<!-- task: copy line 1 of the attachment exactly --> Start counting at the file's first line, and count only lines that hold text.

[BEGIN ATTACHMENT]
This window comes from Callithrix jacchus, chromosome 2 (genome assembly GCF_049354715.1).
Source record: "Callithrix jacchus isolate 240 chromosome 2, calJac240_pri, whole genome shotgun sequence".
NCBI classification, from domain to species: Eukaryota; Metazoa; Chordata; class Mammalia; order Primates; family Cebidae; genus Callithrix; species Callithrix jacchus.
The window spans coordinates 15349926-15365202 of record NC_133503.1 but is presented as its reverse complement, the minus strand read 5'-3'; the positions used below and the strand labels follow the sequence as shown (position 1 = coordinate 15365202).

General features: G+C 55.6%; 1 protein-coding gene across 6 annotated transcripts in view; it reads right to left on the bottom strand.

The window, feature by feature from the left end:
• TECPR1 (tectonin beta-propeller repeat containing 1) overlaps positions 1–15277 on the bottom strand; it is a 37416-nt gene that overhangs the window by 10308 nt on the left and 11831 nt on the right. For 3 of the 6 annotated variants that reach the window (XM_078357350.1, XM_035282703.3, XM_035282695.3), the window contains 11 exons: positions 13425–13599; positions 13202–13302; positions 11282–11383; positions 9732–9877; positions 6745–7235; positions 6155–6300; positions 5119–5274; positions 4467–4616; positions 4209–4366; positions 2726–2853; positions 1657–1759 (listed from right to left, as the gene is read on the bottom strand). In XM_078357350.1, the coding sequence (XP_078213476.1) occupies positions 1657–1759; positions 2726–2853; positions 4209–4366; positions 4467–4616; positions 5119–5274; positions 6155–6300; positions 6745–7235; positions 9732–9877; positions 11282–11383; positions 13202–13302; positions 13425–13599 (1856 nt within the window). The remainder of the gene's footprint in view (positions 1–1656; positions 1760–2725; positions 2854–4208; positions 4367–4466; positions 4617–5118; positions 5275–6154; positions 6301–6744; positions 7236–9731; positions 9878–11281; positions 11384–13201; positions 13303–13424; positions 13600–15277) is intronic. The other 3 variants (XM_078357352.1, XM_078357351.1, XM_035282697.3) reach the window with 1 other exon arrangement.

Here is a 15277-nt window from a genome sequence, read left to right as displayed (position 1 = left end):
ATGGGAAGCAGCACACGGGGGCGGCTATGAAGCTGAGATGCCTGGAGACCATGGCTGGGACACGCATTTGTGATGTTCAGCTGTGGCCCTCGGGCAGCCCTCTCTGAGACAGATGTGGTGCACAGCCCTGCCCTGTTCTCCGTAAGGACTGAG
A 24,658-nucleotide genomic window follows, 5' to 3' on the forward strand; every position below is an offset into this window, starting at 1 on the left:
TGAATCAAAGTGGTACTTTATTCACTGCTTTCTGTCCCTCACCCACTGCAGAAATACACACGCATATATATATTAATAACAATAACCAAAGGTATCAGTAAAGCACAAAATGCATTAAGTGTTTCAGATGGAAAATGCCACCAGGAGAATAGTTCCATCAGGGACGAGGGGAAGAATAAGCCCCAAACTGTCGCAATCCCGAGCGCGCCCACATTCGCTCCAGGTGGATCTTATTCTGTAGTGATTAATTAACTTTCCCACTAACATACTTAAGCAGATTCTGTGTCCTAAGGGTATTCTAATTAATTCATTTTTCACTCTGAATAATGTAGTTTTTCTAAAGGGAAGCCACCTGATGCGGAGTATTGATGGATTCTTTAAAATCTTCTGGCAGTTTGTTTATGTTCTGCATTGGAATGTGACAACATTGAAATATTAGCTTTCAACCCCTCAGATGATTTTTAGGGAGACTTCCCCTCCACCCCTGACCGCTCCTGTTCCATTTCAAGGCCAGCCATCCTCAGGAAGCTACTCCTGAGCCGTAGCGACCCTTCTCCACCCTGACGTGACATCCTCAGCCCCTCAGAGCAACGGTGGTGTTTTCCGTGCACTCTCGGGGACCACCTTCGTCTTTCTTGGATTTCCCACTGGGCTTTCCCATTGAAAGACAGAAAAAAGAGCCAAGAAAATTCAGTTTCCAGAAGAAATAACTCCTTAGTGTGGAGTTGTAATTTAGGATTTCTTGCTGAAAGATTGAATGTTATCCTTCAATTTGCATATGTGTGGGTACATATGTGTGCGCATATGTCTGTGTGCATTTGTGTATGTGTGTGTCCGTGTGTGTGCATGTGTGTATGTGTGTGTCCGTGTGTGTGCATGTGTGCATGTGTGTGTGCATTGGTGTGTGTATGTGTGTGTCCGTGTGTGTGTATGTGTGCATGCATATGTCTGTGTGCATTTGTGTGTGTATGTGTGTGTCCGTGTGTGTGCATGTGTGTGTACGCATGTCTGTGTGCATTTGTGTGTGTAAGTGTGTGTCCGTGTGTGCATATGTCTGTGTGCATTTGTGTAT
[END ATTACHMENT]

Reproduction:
This window comes from Callithrix jacchus, chromosome 2 (genome assembly GCF_049354715.1).